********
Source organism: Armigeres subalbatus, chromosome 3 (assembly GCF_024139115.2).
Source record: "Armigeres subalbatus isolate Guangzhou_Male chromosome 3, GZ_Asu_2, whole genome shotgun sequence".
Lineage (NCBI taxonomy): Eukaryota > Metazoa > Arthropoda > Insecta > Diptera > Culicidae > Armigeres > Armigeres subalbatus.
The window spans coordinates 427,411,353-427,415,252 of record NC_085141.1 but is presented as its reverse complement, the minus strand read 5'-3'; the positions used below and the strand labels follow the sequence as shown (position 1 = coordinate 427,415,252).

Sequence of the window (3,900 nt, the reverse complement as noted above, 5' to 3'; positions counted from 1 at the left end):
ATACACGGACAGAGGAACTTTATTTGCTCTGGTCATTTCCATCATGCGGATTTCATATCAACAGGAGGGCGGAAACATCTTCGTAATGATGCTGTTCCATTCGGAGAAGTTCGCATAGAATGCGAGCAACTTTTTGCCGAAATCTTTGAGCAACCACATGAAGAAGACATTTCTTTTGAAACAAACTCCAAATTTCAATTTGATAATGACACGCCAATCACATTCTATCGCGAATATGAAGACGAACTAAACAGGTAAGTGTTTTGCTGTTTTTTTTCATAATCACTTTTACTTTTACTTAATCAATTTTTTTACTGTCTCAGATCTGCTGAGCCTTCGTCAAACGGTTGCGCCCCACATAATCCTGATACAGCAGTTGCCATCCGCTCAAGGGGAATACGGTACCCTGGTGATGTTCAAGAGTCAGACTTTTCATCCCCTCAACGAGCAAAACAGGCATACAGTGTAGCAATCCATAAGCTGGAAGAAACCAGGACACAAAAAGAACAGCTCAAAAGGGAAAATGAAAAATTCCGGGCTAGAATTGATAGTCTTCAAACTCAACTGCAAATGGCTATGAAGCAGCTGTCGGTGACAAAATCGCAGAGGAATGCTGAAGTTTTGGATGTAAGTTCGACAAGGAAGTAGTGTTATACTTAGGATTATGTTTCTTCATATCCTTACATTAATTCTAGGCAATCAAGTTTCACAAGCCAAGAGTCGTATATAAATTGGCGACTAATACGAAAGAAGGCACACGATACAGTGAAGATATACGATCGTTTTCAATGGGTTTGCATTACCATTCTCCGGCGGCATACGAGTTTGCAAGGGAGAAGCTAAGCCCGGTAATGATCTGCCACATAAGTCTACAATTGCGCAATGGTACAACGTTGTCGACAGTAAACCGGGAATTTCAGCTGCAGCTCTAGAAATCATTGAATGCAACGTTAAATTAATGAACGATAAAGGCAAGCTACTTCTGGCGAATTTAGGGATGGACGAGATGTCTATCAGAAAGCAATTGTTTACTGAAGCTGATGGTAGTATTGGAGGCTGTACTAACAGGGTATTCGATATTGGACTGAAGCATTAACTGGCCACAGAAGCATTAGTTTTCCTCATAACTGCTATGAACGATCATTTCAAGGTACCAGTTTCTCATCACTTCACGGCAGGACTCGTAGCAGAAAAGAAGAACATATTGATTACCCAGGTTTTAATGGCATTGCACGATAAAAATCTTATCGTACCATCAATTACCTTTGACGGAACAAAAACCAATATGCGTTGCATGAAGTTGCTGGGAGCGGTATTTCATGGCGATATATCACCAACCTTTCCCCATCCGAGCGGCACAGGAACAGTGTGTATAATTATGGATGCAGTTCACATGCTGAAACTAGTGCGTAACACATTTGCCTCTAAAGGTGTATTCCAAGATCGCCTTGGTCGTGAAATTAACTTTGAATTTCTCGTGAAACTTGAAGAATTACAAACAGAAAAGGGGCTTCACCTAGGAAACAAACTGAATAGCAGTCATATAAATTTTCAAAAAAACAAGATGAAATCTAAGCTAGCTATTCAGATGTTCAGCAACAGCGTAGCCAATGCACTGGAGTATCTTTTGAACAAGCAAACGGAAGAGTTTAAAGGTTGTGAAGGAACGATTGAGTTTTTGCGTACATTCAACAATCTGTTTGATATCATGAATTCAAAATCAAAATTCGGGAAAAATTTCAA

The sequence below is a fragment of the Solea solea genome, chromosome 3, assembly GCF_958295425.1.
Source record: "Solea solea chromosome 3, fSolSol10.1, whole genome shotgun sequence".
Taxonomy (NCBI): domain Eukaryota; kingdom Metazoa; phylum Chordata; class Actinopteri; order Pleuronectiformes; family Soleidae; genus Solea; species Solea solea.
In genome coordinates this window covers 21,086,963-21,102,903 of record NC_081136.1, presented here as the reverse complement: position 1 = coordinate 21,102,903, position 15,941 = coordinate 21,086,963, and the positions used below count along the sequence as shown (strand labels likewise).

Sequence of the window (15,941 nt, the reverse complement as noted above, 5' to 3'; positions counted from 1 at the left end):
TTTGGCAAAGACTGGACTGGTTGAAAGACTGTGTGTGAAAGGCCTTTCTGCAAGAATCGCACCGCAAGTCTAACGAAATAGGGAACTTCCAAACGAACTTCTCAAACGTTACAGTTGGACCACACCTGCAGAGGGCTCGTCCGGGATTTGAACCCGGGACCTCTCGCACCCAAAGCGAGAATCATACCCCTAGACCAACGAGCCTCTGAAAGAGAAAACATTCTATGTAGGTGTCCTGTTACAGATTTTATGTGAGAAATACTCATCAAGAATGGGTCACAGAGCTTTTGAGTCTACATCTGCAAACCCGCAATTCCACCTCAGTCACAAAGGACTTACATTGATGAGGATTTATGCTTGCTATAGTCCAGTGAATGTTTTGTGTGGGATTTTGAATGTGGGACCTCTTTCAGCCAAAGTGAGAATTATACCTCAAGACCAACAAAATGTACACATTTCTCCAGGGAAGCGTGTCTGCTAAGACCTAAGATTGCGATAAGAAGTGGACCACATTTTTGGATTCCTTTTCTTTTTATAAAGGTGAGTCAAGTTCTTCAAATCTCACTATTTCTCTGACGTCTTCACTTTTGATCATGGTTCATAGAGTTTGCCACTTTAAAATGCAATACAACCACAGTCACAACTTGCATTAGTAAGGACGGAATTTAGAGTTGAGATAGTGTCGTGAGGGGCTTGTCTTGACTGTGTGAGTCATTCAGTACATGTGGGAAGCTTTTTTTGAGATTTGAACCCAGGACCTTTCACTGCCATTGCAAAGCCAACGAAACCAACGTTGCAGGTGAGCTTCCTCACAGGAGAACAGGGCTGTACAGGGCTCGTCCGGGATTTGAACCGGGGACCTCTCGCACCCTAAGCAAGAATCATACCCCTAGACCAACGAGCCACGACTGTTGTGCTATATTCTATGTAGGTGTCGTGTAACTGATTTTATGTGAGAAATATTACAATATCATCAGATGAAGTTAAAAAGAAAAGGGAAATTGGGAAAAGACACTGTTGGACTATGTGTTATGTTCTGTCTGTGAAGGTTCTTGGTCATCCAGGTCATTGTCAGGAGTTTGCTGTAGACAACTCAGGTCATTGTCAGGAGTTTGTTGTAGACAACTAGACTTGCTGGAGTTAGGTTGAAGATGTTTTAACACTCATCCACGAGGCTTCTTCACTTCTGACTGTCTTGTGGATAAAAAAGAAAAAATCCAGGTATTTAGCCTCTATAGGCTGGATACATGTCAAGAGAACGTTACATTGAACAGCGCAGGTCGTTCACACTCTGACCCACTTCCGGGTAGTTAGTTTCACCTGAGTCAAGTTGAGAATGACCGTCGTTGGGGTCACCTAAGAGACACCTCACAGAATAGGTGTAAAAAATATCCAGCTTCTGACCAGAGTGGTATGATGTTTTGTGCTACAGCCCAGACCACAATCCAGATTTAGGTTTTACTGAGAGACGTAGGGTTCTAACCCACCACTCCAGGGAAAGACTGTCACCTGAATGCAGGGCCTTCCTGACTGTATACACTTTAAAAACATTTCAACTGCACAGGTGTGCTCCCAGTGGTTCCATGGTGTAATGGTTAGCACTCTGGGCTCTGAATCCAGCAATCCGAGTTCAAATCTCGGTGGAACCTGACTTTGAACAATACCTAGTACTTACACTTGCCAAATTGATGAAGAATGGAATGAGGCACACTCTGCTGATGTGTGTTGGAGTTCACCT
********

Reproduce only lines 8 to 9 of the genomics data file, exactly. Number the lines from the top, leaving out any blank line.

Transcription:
Source record: "Solea solea chromosome 3, fSolSol10.1, whole genome shotgun sequence".
Taxonomy (NCBI): domain Eukaryota; kingdom Metazoa; phylum Chordata; class Actinopteri; order Pleuronectiformes; family Soleidae; genus Solea; species Solea solea.